Project management skills determine winners and losers. A key input into financial performance and shareholder return will be a company's ability to project-manage remote services providers. Lack of project management expertise already hinders businesses' ability to take advantage of lower-cost IT solutions from companies in India and Russia. Meanwhile, the strong performance from companies like General Electric that are heavily invested in outsourcing sets them apart on Wall Street.
Successful outsourcing CIOs will vie for COO jobs. IT executives who successfully manage the offshore exodus of their technology operations will make the case that they can tackle outsourcing of other corporate operations. Their next move: service centers. By the end of the decade, executive stature will be measured by the size of the outsourcing contracts that they manage, not the number of employees.
Businesses will need a multilayered offshore strategy. Over the next 10 to 20 years, there will be a tiering of the services industry similar to what we have seen in manufacturing. Simple, base-level back-office payroll and data entry will go to rock-bottom-wage countries like Vietnam and Uruguay, and countries like India will move up the food chain and take on more complex software and product development services. As a result, companies will have to take a portfolio approach and not rely on a single vendor or country to receive the maximum cost savings.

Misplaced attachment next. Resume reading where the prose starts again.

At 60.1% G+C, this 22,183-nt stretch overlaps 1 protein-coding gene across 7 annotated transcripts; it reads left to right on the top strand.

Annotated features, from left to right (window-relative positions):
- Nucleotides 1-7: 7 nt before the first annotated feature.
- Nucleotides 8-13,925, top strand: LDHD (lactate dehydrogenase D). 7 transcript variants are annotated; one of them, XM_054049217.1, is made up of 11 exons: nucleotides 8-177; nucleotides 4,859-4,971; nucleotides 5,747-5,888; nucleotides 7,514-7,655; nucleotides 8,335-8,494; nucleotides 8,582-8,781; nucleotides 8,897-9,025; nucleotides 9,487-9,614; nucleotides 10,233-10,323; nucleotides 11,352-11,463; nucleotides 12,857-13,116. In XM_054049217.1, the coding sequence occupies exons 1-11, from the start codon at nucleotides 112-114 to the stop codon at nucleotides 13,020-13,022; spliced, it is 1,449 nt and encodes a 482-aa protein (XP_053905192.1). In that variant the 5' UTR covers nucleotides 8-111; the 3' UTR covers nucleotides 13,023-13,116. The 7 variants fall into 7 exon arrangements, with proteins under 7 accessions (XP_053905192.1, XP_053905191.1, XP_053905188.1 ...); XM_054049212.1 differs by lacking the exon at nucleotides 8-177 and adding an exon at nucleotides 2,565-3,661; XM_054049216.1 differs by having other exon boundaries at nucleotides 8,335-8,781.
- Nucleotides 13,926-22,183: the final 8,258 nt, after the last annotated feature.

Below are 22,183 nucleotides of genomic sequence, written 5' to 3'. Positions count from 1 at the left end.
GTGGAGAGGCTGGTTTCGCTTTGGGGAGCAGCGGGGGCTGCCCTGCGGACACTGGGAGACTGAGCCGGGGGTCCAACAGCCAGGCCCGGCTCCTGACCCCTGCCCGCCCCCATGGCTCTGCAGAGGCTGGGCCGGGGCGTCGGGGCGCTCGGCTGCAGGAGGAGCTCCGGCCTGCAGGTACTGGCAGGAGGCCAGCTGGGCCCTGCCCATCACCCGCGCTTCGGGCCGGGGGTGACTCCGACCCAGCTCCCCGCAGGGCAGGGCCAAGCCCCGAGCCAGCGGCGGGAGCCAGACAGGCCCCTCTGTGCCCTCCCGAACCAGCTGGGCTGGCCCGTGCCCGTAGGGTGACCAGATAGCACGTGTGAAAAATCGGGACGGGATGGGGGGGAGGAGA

The wider impact
IT and services will become the preferred economic development engine. As call and processing centers shift from rural America to Africa, South America and Asia, governments will jockey for International Monetary Fund money to boost their telecom and services-enabling infrastructure. Telecommunications deregulation will become a key economic development debate. Without a cheap pipe, companies will not tap into the low-cost labor pool. And with the services jobs comes further investment from the likes of Wal-Mart to tap into the emerging middle class.
U.S. foreign policy will be realigned. Because of the huge amount of services trade, India will become the primary trading partner of the United States in South Asia. This will raise India's profile in comparison with traditional U.S. allies like Pakistan.
Services issues will dominate World Trade Organization discussions. Multinationals will push for consistent intellectual property protections, clear property rights, tariff reductions on services and supportive liability laws in order to maintain control of their dispersed services networks.
Business and technical schools will need to retool their curriculum. There is already a shortage of workers who can manage complex projects internally, let alone halfway around the globe. The current programs need to shift their focus to skills like project management and managing remote multicultural work forces. A smart second-tier business school like Boston University, Vanderbilt or the University of North Carolina could set itself apart by developing a curriculum on outsourcing/offshore project management for both the two-year M.B.A. and executive education programs.
© 2003, Forrester Research, Inc. All rights reserved. Information is based on best available resources. Opinions reflect judgment at the time and are subject to change.